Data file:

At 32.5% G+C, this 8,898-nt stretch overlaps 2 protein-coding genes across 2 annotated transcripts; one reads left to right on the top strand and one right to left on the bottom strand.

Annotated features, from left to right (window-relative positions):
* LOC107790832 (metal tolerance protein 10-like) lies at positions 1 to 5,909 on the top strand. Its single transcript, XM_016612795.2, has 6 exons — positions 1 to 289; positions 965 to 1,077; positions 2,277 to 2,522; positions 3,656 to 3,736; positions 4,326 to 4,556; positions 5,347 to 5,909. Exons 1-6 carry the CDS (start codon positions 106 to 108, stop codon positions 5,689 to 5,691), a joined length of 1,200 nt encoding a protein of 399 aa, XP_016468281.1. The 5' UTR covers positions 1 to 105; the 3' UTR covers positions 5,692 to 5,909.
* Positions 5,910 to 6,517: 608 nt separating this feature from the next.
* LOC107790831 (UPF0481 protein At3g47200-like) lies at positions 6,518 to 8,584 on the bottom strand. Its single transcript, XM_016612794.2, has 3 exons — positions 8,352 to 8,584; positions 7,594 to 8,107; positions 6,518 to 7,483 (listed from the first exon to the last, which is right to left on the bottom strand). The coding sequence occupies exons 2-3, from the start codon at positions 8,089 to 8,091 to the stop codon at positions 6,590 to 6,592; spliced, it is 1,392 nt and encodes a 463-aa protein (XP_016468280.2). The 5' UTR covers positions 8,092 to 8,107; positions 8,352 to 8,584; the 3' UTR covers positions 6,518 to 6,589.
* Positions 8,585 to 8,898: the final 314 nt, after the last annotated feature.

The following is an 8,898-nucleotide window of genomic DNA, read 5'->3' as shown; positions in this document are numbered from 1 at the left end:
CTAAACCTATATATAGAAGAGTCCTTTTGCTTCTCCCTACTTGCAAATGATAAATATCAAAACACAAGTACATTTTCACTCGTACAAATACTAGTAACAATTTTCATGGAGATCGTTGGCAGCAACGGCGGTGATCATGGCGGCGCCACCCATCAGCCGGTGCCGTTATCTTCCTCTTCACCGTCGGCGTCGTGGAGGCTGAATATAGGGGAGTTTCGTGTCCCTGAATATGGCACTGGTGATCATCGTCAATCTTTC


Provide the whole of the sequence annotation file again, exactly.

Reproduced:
At 32.5% G+C, this 8,898-nt stretch overlaps 2 protein-coding genes across 2 annotated transcripts; one reads left to right on the top strand and one right to left on the bottom strand.

Annotated features, from left to right (window-relative positions):
* LOC107790832 (metal tolerance protein 10-like) lies at positions 1 to 5,909 on the top strand. Its single transcript, XM_016612795.2, has 6 exons — positions 1 to 289; positions 965 to 1,077; positions 2,277 to 2,522; positions 3,656 to 3,736; positions 4,326 to 4,556; positions 5,347 to 5,909. Exons 1-6 carry the CDS (start codon positions 106 to 108, stop codon positions 5,689 to 5,691), a joined length of 1,200 nt encoding a protein of 399 aa, XP_016468281.1. The 5' UTR covers positions 1 to 105; the 3' UTR covers positions 5,692 to 5,909.
* Positions 5,910 to 6,517: 608 nt separating this feature from the next.
* LOC107790831 (UPF0481 protein At3g47200-like) lies at positions 6,518 to 8,584 on the bottom strand. Its single transcript, XM_016612794.2, has 3 exons — positions 8,352 to 8,584; positions 7,594 to 8,107; positions 6,518 to 7,483 (listed from the first exon to the last, which is right to left on the bottom strand). The coding sequence occupies exons 2-3, from the start codon at positions 8,089 to 8,091 to the stop codon at positions 6,590 to 6,592; spliced, it is 1,392 nt and encodes a 463-aa protein (XP_016468280.2). The 5' UTR covers positions 8,092 to 8,107; positions 8,352 to 8,584; the 3' UTR covers positions 6,518 to 6,589.
* Positions 8,585 to 8,898: the final 314 nt, after the last annotated feature.

The following is an 8,898-nucleotide window of genomic DNA, read 5'->3' as shown; positions in this document are numbered from 1 at the left end:
CTAAACCTATATATAGAAGAGTCCTTTTGCTTCTCCCTACTTGCAAATGATAAATATCAAAACACAAGTACATTTTCACTCGTACAAATACTAGTAACAATTTTCATGGAGATCGTTGGCAGCAACGGCGGTGATCATGGCGGCGCCACCCATCAGCCGGTGCCGTTATCTTCCTCTTCACCGTCGGCGTCGTGGAGGCTGAATATAGGGGAGTTTCGTGTCCCTGAATATGGCACTGGTGATCATCGTCAATCTTTC